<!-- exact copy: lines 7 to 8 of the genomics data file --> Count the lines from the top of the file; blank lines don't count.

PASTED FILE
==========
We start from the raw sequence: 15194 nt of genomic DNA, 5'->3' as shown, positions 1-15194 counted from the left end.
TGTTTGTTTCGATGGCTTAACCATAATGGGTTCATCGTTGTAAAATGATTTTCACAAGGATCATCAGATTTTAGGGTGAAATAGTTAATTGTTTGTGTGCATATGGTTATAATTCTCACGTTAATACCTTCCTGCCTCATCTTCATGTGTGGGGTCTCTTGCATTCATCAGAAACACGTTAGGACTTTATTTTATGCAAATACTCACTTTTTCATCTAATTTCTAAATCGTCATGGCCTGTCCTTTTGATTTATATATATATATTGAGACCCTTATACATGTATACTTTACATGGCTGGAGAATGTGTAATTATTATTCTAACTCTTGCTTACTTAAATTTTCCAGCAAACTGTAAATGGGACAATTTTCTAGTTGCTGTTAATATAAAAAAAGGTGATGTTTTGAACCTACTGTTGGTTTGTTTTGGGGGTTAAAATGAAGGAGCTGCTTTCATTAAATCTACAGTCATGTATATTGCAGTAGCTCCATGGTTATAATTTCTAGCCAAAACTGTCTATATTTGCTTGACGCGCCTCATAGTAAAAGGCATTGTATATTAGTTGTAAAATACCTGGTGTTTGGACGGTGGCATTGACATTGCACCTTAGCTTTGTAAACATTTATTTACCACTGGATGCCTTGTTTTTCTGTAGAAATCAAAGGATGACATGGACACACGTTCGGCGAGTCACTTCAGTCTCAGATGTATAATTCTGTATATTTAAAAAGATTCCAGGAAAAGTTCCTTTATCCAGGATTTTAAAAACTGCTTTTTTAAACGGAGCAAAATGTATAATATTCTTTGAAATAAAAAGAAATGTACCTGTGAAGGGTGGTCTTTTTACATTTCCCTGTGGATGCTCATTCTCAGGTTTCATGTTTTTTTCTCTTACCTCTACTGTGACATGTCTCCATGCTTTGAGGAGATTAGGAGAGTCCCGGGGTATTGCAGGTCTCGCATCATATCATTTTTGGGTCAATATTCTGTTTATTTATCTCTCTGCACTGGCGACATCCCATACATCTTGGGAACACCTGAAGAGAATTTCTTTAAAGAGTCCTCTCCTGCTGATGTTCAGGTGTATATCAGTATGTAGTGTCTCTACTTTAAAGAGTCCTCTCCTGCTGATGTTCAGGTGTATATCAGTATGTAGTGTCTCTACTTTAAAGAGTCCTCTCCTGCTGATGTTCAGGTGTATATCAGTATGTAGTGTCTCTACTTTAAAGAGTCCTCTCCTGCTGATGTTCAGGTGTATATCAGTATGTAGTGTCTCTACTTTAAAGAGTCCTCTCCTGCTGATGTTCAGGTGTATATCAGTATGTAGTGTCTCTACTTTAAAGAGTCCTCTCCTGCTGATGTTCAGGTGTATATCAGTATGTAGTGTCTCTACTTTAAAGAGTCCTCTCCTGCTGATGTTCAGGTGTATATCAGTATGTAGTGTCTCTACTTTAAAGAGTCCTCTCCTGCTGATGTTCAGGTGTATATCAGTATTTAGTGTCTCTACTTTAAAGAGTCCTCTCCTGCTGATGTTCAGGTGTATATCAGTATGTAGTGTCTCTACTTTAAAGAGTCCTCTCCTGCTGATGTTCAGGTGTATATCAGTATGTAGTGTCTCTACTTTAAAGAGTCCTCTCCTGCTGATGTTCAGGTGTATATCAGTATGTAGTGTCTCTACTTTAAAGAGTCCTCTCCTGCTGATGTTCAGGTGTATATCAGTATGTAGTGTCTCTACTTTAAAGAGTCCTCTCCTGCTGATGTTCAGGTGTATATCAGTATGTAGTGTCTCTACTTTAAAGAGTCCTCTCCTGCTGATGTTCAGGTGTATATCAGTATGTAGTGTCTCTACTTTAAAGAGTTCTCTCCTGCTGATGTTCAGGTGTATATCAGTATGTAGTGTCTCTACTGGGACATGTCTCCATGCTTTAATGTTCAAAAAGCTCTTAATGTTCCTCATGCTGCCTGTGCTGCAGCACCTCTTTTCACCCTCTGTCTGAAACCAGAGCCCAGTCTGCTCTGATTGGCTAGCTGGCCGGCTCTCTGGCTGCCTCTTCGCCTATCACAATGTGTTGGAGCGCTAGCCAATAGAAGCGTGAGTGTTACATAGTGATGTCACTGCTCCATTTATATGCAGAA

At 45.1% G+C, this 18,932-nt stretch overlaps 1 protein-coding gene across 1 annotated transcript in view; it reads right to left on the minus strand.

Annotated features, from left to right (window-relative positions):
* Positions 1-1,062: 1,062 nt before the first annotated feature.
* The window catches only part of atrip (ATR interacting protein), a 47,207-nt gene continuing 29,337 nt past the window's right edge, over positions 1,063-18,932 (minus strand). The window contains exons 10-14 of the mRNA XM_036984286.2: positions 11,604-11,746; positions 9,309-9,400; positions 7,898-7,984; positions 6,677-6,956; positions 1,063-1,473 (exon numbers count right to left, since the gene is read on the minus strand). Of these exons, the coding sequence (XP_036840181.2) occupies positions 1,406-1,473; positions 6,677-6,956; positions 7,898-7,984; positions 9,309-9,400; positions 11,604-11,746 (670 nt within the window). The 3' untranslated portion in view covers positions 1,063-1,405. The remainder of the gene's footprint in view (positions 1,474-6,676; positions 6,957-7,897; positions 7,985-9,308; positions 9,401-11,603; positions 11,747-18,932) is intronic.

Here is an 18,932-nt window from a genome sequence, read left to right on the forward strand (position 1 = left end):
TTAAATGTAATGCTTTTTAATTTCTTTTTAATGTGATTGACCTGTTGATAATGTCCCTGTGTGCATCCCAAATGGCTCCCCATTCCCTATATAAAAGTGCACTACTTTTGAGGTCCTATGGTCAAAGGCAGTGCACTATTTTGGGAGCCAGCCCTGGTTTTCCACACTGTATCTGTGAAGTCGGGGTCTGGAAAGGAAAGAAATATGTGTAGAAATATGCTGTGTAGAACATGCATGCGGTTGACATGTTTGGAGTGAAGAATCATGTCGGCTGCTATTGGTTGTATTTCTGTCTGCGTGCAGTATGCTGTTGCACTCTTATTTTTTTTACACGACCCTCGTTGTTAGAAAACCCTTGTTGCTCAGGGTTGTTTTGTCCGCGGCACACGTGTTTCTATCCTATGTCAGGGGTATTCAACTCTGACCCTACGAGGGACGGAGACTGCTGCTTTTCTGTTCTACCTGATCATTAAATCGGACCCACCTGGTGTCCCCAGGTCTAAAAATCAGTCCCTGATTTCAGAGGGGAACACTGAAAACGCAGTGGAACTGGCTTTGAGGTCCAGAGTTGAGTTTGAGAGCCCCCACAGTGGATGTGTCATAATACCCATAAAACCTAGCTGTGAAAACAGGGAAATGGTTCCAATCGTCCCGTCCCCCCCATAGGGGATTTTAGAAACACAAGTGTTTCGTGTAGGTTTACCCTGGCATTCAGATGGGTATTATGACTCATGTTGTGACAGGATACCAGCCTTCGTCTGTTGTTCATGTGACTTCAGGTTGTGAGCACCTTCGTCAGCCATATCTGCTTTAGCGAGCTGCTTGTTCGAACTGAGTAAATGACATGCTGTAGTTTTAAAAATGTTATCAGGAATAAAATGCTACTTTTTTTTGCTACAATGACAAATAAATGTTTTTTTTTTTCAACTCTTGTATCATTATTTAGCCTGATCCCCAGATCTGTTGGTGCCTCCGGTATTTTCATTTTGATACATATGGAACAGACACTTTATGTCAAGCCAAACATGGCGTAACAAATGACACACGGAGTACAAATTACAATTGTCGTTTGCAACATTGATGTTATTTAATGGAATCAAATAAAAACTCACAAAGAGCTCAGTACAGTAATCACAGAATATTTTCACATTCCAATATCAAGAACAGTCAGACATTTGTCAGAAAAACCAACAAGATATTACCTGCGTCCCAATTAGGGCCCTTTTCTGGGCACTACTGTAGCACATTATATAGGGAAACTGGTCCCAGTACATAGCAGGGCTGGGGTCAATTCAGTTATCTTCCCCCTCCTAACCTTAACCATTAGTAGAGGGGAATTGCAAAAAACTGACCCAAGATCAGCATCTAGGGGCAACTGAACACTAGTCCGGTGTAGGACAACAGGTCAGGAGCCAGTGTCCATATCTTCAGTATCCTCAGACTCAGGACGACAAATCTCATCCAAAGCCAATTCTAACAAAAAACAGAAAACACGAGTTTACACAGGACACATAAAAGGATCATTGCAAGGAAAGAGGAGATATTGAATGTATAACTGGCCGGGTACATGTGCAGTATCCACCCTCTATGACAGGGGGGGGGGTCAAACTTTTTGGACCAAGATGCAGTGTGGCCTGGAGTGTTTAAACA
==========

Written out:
Here is an 18,932-nt window from a genome sequence, read left to right on the forward strand (position 1 = left end):
TTAAATGTAATGCTTTTTAATTTCTTTTTAATGTGATTGACCTGTTGATAATGTCCCTGTGTGCATCCCAAATGGCTCCCCATTCCCTATATAAAAGTGCACTACTTTTGAGGTCCTATGGTCAAAGGCAGTGCACTATTTTGGGAGCCAGCCCTGGTTTTCCACACTGTATCTGTGAAGTCGGGGTCTGGAAAGGAAAGAAATATGTGTAGAAATATGCTGTGTAGAACATGCATGCGGTTGACATGTTTGGAGTGAAGAATCATGTCGGCTGCTATTGGTTGTATTTCTGTCTGCGTGCAGTATGCTGTTGCACTCTTATTTTTTTTACACGACCCTCGTTGTTAGAAAACCCTTGTTGCTCAGGGTTGTTTTGTCCGCGGCACACGTGTTTCTATCCTATGTCAGGGGTATTCAACTCTGACCCTACGAGGGACGGAGACTGCTGCTTTTCTGTTCTACCTGATCATTAAATCGGACCCACCTGGTGTCCCCAGGTCTAAAAATCAGTCCCTGATTTCAGAGGGGAACACTGAAAACGCAGTGGAACTGGCTTTGAGGTCCAGAGTTGAGTTTGAGAGCCCCCACAGTGGATGTGTCATAATACCCATAAAACCTAGCTGTGAAAACAGGGAAATGGTTCCAATCGTCCCGTCCCCCCCATAGGGGATTTTAGAAACACAAGTGTTTCGTGTAGGTTTACCCTGGCATTCAGATGGGTATTATGACTCATGTTGTGACAGGATACCAGCCTTCGTCTGTTGTTCATGTGACTTCAGGTTGTGAGCACCTTCGTCAGCCATATCTGCTTTAGCGAGCTGCTTGTTCGAACTGAGTAAATGACATGCTGTAGTTTTAAAAATGTTATCAGGAATAAAATGCTACTTTTTTTTGCTACAATGACAAATAAATGTTTTTTTTTTTCAACTCTTGTATCATTATTTAGCCTGATCCCCAGATCTGTTGGTGCCTCCGGTATTTTCATTTTGATACATATGGAACAGACACTTTATGTCAAGCCAAACATGGCGTAACAAATGACACACGGAGTACAAATTACAATTGTCGTTTGCAACATTGATGTTATTTAATGGAATCAAATAAAAACTCACAAAGAGCTCAGTACAGTAATCACAGAATATTTTCACATTCCAATATCAAGAACAGTCAGACATTTGTCAGAAAAACCAACAAGATATTACCTGCGTCCCAATTAGGGCCCTTTTCTGGGCACTACTGTAGCACATTATATAGGGAAACTGGTCCCAGTACATAGCAGGGCTGGGGTCAATTCAGTTATCTTCCCCCTCCTAACCTTAACCATTAGTAGAGGGGAATTGCAAAAAACTGACCCAAGATCAGCATCTAGGGGCAACTGAACACTAGTCCGGTGTAGGACAACAGGTCAGGAGCCAGTGTCCATATCTTCAGTATCCTCAGACTCAGGACGACAAATCTCATCCAAAGCCAATTCTAACAAAAAACAGAAAACACGAGTTTACACAGGACACATAAAAGGATCATTGCAAGGAAAGAGGAGATATTGAATGTATAACTGGCCGGGTACATGTGCAGTATCCACCCTCTATGACAGGGGGGGGGGTCAAACTTTTTGGACCAAGATGCAGTGTGGCCTGGAGTGTTTAAACA